My favorite bridge in town (14th Street, Mayo’s Bridge) that parallels the Pont Neuf bridge in Paris on many levels. The first is a smaller bridge over the Manchester Canal.
This entry was posted on December 31, 2013 by otway. It was filed under Uncategorized .
Like most bridges of its time, The Pont Neuf is constructed as a series of many short arch bridges, following Roman precedents. It was the first stone bridge in Paris not to support houses in addition to a thoroughfare.
Le pont Neuf
The Pont Neuf (French for “New Bridge”) is the oldest standing bridge across the river Seine in Paris, France. Its name, which was given to distinguish it from older bridges that were lined on both sides with houses, has remained. Standing by the western point of the Île de la Cité, the island in the middle of the river that was the heart of medieval Paris, it connects the Rive Gauche of Paris with the Rive Droite.
The bridge is composed of two separate spans, one of five arches joining the left bank to the Île de la Cité, another of seven joining the island to the right bank. Old engraved maps of Paris show how, when the bridge was built, it just grazed the downstream tip of the Île de la Cité; since then, the natural sandbar building of a mid-river island, aided by stone-faced embankments called quais, has extended the island. Today the island is the Square du Vert-Galant, a park named in honour of Henry IV, nicknamed the “Green Gallant.”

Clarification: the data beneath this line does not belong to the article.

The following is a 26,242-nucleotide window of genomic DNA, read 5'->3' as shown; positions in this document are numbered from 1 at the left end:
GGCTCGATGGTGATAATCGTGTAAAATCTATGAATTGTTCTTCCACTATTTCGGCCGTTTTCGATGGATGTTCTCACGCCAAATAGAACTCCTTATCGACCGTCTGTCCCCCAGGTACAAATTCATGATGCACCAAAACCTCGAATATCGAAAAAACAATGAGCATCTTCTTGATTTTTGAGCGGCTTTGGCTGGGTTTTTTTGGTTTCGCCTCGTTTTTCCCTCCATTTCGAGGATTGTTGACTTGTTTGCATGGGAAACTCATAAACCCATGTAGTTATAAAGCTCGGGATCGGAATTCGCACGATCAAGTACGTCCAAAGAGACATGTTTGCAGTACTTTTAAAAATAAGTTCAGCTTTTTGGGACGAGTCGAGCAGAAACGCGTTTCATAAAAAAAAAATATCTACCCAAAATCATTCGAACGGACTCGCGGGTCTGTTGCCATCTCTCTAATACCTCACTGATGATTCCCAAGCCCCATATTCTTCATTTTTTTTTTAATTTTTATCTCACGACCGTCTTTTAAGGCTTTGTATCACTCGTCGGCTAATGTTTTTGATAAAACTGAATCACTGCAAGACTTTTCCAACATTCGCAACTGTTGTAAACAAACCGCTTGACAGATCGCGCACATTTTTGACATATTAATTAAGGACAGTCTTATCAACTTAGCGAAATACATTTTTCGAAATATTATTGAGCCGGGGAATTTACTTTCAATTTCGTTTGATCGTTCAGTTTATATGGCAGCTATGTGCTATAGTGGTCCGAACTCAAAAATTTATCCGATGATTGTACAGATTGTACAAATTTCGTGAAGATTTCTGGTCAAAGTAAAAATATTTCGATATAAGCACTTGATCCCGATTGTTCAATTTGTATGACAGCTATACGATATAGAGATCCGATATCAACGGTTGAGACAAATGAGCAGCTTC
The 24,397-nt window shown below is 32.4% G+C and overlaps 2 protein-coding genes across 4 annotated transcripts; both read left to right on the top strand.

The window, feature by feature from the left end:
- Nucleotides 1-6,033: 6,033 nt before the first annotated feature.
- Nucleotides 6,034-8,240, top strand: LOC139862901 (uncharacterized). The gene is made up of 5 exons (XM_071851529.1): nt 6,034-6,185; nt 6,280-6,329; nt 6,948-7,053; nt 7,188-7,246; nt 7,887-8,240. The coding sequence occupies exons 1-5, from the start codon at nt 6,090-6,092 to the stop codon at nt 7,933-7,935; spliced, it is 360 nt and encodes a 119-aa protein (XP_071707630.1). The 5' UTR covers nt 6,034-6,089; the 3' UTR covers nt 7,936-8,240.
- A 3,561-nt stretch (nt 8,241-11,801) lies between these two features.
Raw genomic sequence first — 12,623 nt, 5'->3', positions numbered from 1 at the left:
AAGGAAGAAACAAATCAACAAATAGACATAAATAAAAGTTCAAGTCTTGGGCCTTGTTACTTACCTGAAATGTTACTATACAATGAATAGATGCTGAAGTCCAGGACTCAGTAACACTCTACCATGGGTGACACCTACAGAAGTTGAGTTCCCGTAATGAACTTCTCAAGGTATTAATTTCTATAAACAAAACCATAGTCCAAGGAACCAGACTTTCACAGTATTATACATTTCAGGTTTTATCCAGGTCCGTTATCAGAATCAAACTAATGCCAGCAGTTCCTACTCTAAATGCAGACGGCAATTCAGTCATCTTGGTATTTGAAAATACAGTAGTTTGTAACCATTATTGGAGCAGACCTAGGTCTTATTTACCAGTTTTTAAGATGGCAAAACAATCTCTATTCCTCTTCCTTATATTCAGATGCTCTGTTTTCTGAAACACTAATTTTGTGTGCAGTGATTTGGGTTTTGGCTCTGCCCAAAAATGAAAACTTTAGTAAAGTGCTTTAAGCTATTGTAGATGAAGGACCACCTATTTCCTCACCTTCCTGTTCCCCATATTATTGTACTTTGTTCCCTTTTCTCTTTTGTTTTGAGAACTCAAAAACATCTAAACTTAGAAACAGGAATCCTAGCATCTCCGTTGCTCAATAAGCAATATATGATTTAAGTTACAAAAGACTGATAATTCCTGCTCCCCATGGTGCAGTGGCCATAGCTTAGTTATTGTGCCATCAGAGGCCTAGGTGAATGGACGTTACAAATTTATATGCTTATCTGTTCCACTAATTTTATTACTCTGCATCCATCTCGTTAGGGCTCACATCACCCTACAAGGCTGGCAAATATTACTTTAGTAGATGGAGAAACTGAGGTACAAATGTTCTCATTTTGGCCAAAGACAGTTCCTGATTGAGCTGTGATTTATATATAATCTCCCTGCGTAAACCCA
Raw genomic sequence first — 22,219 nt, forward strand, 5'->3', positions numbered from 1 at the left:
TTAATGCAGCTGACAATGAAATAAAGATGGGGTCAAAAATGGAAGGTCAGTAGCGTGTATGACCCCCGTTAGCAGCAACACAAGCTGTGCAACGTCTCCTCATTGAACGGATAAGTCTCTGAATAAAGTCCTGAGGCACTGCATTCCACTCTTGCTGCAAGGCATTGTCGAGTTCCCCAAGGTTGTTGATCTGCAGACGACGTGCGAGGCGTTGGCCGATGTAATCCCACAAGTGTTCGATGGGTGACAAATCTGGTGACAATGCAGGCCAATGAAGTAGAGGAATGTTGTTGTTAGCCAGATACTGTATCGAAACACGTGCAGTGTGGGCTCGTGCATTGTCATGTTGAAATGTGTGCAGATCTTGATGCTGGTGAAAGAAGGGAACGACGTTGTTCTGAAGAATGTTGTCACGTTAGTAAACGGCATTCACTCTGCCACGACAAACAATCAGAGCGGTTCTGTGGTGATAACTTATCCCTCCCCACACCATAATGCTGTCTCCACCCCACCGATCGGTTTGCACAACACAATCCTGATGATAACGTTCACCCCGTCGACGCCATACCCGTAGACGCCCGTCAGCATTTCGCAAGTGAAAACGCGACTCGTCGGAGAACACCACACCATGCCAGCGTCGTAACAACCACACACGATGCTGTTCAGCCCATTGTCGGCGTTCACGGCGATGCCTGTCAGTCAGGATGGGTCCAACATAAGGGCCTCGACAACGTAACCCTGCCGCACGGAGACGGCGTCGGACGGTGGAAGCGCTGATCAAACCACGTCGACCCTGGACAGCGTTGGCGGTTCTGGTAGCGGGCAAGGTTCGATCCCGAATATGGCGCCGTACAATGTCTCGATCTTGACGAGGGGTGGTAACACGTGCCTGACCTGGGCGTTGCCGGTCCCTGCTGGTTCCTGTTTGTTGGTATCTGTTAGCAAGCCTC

All through the 18th century, the Pont Neuf was the center of Paris, lively with both crime and commerce: In 1862, Édouard Fournier traced its history in his lively two-volume Histoire du Pont-Neuf. He describes how, even before it was completed (in 1607), gangs hid out in and around it and robbed and murdered people. It remained a dangerous place even as it became busier. For a long time, the bridge even had its own gallows.
This did not prevent people from congregating there, drawn by various stands and street performers (acrobats, fire-eaters, musicians, etc.) Charlatans and quacks of various sorts were also common, as well as the hustlers (shell-game hucksters, etc.) and pickpockets often found in crowds – not to mention a lively trade in prostitution. Among the many businesses which, however unofficially, set up there were several famous tooth pullers.
December 31, 2013 at 11:58 pm
Mayo Bridge (also known as Richmond’s 14th St. Bridge) is located in Richmond, Virginia. A four lane structure, it transports U.S. Route 360 across the James River. Signage identifies the bridge as “Mayo’s Bridge.”
The bridge is actually in two sections, separated near the middle by Mayo Island. The total length is 1,374 feet (north and south sections combined). The current structure was built in 1913 and accommodated heavy streetcar traffic. It is Richmond’s oldest highway bridge across the James River.
It was built on the site of the city’s first bridge completed in 1788 by John Mayo Jr., the grandson of the man who first laid out Richmond’s grid pattern.
Rising just 30 feet above the water line, the Mayo Bridge is currently Richmond’s only bridge subject to flooding. Large floodgates in Richmond’s Flood wall protect the surrounding areas on each side during James River Flooding. Due to the closeness to the river surface, the sidewalks on either side of the Mayo Bridge have become popular fishing locations.
January 1, 2014 at 2:00 am
January 1, 2014 at 8:07 pm
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